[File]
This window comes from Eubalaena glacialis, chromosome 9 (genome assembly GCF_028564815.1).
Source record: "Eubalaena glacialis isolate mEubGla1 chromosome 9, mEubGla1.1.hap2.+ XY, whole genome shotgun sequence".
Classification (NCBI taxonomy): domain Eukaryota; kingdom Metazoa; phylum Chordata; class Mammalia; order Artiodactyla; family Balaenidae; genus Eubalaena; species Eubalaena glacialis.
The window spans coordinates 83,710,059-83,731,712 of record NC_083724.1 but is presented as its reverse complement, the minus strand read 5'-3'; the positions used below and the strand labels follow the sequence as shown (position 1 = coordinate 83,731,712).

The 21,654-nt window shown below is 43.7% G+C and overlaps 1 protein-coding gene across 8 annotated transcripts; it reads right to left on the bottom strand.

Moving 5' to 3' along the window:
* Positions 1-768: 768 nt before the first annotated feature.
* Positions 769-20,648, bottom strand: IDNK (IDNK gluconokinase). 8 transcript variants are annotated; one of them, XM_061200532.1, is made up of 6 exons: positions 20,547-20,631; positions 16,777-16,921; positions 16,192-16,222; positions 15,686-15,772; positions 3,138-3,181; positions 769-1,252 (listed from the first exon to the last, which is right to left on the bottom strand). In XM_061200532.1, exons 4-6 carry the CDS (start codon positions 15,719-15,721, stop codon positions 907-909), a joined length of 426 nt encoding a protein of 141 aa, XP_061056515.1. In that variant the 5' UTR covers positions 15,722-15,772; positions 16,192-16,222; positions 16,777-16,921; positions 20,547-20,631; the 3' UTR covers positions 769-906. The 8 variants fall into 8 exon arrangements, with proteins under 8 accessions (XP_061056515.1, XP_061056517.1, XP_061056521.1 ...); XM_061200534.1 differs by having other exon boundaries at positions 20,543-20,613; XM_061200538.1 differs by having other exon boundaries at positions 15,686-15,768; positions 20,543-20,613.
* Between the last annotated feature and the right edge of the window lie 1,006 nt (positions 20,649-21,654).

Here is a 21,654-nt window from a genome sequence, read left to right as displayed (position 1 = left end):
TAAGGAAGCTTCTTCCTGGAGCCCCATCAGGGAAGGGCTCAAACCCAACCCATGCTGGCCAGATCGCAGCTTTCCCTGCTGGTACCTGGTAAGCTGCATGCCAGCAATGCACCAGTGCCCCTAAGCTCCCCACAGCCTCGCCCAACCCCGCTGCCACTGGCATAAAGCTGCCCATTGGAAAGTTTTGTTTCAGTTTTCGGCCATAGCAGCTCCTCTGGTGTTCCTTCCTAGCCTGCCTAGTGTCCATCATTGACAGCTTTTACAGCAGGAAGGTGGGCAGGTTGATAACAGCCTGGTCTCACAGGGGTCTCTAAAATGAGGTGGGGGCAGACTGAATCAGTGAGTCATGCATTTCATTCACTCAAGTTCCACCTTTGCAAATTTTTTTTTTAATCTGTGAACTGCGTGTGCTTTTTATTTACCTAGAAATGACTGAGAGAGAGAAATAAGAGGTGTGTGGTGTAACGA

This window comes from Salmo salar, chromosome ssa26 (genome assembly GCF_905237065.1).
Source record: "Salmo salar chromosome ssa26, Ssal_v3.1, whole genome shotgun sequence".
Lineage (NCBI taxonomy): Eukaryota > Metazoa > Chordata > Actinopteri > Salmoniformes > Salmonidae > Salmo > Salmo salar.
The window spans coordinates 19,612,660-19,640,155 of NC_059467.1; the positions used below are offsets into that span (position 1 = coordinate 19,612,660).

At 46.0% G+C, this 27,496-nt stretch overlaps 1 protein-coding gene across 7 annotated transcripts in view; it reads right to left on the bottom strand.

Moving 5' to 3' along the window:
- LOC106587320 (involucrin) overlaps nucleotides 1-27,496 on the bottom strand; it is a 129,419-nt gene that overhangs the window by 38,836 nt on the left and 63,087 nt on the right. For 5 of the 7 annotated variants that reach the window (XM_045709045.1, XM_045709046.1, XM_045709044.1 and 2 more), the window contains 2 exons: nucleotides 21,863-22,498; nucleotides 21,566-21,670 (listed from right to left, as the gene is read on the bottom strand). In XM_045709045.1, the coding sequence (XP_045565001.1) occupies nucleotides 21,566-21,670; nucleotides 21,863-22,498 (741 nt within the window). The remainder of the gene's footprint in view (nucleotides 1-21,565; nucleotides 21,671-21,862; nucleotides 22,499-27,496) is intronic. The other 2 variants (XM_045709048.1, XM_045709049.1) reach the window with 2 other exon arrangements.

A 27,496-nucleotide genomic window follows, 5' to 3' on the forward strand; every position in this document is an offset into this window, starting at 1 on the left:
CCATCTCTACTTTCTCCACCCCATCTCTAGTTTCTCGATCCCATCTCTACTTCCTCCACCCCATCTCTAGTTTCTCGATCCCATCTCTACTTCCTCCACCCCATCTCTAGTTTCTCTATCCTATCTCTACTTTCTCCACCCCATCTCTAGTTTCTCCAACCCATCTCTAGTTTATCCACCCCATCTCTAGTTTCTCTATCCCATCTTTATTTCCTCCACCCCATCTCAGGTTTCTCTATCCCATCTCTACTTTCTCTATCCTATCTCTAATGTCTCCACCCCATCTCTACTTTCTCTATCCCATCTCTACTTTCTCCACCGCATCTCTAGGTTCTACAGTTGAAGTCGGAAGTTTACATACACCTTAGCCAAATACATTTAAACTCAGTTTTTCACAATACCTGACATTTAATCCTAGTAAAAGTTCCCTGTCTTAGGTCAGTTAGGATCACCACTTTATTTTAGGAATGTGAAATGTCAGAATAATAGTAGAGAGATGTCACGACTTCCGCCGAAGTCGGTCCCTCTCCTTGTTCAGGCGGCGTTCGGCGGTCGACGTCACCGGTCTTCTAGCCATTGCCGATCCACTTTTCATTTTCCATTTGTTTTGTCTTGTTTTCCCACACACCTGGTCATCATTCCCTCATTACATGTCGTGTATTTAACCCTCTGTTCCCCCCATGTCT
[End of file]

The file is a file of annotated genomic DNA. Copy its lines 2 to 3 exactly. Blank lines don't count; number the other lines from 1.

Source record: "Eubalaena glacialis isolate mEubGla1 chromosome 9, mEubGla1.1.hap2.+ XY, whole genome shotgun sequence".
Classification (NCBI taxonomy): domain Eukaryota; kingdom Metazoa; phylum Chordata; class Mammalia; order Artiodactyla; family Balaenidae; genus Eubalaena; species Eubalaena glacialis.